Learning How to Ride a Bike
Get the right size bike. This is critical for safety, and a smaller bike is almost always better than a bigger one. Your child should be able to stand over the top bar with both feet planted on the ground, and easily reach the handlebars while seated.
Go at your child’s speed. Some kids learn to ride a bike as early as age four, while others are well into elementary school. This wide variation in age is mostly due to differences in development and temperament. Children with strong motor skills and fearless personalities are more likely to learn to ride their bikes early. Another factor to consider is how interested your child is in learning how to ride a bike. Don’t worry if your child is slow to ride a bike. Focus on having fun together and learning bike safety.
Take it one step at a time. Learning to ride a bike is a big achievement because it combines so many skills. Children must learn to balance, steer, pedal, and brake. Start with getting on and off the bike and using the kickstand. Move on to balancing and steering—balance bikes can be helpful for this stage—or remove the pedals from a regular bike. Choose a safe, open area, such as an empty school parking lot. Once your child’s mastered balancing and steering, add pedaling and braking. Try practicing for just 10 to 20 minutes at a time, or as long as your child’s interested.
Bike Safety for Kids
Wear a helmet. A helmet is a must, from the very first lesson. The front of the helmet should sit about ½ to 1 inch above your child’s eyebrows. Adjust the straps so the helmet fastens securely and doesn’t rock back and forth. You should be able to slip one finger between the chin strap and the chin. Elbow and knee pads and long pants are also a good idea. Make sure shoes are tied and laces tucked in.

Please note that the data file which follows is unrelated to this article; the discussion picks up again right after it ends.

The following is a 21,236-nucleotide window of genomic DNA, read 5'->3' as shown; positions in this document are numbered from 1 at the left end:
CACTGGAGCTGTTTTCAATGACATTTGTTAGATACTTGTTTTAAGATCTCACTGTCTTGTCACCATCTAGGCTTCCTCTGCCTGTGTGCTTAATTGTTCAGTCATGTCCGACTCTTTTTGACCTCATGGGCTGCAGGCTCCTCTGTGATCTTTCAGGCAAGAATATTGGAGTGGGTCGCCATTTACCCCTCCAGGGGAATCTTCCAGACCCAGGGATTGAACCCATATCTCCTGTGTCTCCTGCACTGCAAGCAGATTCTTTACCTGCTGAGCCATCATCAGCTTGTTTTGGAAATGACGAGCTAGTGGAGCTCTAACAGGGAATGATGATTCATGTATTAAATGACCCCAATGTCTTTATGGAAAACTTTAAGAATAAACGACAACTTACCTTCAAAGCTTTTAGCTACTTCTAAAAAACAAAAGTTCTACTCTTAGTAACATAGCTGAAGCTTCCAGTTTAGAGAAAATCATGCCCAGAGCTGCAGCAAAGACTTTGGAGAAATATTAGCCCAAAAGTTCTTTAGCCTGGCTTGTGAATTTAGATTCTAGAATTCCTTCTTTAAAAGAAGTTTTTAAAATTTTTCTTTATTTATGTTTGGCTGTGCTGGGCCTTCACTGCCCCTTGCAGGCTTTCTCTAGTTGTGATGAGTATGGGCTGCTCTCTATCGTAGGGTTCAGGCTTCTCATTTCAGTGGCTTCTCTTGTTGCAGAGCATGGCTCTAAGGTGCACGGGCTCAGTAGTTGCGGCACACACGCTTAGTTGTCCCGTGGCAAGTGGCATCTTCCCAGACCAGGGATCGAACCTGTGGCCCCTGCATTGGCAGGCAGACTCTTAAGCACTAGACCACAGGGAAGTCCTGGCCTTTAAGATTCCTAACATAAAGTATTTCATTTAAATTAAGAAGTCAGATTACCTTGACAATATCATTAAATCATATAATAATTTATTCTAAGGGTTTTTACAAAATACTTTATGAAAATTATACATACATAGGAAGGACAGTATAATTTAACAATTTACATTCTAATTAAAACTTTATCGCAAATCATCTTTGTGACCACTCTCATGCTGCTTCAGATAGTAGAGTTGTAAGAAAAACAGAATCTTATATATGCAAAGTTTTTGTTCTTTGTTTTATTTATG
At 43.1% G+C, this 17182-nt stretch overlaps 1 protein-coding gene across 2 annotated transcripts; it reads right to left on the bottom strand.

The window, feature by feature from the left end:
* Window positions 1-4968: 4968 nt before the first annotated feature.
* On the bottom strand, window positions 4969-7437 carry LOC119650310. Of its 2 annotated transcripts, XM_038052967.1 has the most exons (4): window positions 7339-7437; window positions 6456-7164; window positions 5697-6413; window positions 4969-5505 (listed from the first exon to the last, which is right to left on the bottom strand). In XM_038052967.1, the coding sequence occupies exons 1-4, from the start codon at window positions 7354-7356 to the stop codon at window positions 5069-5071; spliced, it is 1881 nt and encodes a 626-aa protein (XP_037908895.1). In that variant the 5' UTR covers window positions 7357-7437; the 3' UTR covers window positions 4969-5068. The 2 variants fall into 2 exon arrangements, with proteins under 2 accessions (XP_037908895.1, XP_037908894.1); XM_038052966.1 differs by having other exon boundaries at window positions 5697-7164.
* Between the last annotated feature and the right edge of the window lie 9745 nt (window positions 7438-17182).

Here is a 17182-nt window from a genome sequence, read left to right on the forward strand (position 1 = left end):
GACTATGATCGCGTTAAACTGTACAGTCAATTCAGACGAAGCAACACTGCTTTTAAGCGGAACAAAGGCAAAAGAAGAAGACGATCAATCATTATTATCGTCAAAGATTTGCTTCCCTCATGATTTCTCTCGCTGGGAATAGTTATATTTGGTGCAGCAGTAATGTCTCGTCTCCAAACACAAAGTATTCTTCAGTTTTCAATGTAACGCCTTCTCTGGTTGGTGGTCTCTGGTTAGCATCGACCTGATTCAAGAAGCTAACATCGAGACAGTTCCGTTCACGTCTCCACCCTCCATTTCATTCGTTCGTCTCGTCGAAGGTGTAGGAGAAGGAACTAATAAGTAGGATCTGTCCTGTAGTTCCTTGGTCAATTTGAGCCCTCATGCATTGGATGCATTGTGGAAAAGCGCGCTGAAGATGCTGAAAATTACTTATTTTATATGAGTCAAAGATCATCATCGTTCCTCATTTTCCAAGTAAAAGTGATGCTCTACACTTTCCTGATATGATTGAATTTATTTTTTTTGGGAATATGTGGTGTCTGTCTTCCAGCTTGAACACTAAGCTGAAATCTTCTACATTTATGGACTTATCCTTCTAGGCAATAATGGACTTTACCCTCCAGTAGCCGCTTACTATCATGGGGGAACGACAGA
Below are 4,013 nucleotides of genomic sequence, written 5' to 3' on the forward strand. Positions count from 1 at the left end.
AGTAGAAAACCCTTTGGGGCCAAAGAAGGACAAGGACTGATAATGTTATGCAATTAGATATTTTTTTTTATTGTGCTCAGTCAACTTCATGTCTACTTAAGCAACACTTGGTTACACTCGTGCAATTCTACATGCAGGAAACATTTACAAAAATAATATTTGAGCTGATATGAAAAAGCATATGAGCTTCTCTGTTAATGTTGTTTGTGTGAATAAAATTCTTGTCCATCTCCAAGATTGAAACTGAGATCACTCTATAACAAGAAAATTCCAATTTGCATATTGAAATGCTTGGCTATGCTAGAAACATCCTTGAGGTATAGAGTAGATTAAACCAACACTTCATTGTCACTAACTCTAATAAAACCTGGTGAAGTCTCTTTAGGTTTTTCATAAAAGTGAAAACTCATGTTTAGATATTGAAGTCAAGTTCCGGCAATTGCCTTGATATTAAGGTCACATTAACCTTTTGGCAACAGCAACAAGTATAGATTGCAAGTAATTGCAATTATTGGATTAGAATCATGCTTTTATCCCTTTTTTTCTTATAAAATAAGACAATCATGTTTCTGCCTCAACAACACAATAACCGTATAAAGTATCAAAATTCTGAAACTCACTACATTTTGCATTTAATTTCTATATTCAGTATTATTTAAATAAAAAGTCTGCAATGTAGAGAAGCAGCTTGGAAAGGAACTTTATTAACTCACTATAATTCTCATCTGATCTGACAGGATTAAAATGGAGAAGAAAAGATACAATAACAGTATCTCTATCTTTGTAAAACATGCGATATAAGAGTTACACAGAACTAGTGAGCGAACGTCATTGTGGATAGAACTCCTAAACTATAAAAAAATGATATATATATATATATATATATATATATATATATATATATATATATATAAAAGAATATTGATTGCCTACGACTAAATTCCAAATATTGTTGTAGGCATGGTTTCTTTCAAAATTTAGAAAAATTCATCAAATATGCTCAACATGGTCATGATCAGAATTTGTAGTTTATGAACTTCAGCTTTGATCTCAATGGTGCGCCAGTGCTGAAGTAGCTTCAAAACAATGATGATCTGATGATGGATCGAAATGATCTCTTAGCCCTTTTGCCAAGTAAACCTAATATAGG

Make biking a family activity. Children learn best by doing and by watching others, so take plenty of bike rides together. Check the tires, brakes, and chains before you leave and be sure to pack water, sunscreen, and basic bike tools. Model safe biking behavior and keep it fun. Stop before your child’s tired.
Teach the rules of the road. Teach your child to be aware of their surroundings. Go with the traffic flow, use bike hand signals, and slow down before entering intersections. Follow all traffic signs and lights and make eye contact with drivers to make sure they see you.
Every child’s different so it’s important to adjust your teaching to fit your child’s needs. A risk-taking adventurer will likely need more training about safety; a child who’s anxious about riding a bike might need more encouragement. Focus on building lifelong healthy habits and positive relationships with your child and you’ll find the right approach.
More on Kids’ Safety
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- Whether your child’s watching TV, using a tablet, or doing internet research, safe technology use is incredibly important. Find out how you can help your child build digital citizenship skills.